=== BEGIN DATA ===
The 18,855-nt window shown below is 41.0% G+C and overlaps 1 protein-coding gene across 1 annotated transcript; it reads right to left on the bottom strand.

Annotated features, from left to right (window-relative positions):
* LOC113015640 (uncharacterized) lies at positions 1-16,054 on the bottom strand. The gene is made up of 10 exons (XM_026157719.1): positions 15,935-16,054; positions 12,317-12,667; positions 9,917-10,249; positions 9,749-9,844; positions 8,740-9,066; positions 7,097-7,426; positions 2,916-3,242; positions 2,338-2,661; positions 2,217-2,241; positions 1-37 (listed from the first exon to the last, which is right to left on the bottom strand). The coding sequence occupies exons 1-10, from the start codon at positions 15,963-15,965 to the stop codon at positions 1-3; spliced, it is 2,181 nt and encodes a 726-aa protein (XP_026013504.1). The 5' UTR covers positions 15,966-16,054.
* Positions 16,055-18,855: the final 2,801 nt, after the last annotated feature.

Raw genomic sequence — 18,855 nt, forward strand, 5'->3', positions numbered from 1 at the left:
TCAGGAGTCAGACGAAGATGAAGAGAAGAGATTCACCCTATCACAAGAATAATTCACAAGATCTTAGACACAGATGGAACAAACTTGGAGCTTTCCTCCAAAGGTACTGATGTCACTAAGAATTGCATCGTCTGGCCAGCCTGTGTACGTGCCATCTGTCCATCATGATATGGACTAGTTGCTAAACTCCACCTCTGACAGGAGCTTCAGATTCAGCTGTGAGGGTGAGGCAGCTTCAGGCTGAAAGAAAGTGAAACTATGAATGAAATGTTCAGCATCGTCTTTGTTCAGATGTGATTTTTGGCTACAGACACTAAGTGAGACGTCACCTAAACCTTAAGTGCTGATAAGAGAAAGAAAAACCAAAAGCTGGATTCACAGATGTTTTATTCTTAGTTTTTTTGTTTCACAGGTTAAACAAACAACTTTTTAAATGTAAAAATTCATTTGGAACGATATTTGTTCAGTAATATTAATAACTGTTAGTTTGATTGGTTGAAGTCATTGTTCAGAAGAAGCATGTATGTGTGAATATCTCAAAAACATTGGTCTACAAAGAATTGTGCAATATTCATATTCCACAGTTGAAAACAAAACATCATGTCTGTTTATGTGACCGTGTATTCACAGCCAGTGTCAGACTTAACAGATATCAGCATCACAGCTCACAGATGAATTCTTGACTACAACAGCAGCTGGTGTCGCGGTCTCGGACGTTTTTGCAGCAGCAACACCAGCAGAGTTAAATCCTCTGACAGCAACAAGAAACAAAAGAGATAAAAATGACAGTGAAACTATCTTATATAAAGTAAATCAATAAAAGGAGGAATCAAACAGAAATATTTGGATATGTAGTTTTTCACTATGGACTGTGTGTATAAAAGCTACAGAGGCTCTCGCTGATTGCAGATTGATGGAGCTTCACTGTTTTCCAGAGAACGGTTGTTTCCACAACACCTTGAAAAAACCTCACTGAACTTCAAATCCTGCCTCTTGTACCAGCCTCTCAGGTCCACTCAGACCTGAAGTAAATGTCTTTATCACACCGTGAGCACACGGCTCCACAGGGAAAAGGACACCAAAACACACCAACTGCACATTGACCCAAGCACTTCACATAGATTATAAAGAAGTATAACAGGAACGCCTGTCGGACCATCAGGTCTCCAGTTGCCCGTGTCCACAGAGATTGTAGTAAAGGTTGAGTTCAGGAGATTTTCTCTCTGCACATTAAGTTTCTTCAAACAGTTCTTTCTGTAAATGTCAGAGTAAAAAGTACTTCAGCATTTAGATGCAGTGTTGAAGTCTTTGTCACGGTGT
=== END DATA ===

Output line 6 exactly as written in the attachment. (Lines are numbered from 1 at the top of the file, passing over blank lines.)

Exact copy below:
TCAGGAGTCAGACGAAGATGAAGAGAAGAGATTCACCCTATCACAAGAATAATTCACAAGATCTTAGACACAGATGGAACAAACTTGGAGCTTTCCTCCAAAGGTACTGATGTCACTAAGAATTGCATCGTCTGGCCAGCCTGTGTACGTGCCATCTGTCCATCATGATATGGACTAGTTGCTAAACTCCACCTCTGACAGGAGCTTCAGATTCAGCTGTGAGGGTGAGGCAGCTTCAGGCTGAAAGAAAGTGAAACTATGAATGAAATGTTCAGCATCGTCTTTGTTCAGATGTGATTTTTGGCTACAGACACTAAGTGAGACGTCACCTAAACCTTAAGTGCTGATAAGAGAAAGAAAAACCAAAAGCTGGATTCACAGATGTTTTATTCTTAGTTTTTTTGTTTCACAGGTTAAACAAACAACTTTTTAAATGTAAAAATTCATTTGGAACGATATTTGTTCAGTAATATTAATAACTGTTAGTTTGATTGGTTGAAGTCATTGTTCAGAAGAAGCATGTATGTGTGAATATCTCAAAAACATTGGTCTACAAAGAATTGTGCAATATTCATATTCCACAGTTGAAAACAAAACATCATGTCTGTTTATGTGACCGTGTATTCACAGCCAGTGTCAGACTTAACAGATATCAGCATCACAGCTCACAGATGAATTCTTGACTACAACAGCAGCTGGTGTCGCGGTCTCGGACGTTTTTGCAGCAGCAACACCAGCAGAGTTAAATCCTCTGACAGCAACAAGAAACAAAAGAGATAAAAATGACAGTGAAACTATCTTATATAAAGTAAATCAATAAAAGGAGGAATCAAACAGAAATATTTGGATATGTAGTTTTTCACTATGGACTGTGTGTATAAAAGCTACAGAGGCTCTCGCTGATTGCAGATTGATGGAGCTTCACTGTTTTCCAGAGAACGGTTGTTTCCACAACACCTTGAAAAAACCTCACTGAACTTCAAATCCTGCCTCTTGTACCAGCCTCTCAGGTCCACTCAGACCTGAAGTAAATGTCTTTATCACACCGTGAGCACACGGCTCCACAGGGAAAAGGACACCAAAACACACCAACTGCACATTGACCCAAGCACTTCACATAGATTATAAAGAAGTATAACAGGAACGCCTGTCGGACCATCAGGTCTCCAGTTGCCCGTGTCCACAGAGATTGTAGTAAAGGTTGAGTTCAGGAGATTTTCTCTCTGCACATTAAGTTTCTTCAAACAGTTCTTTCTGTAAATGTCAGAGTAAAAAGTACTTCAGCATTTAGATGCAGTGTTGAAGTCTTTGTCACGGTGT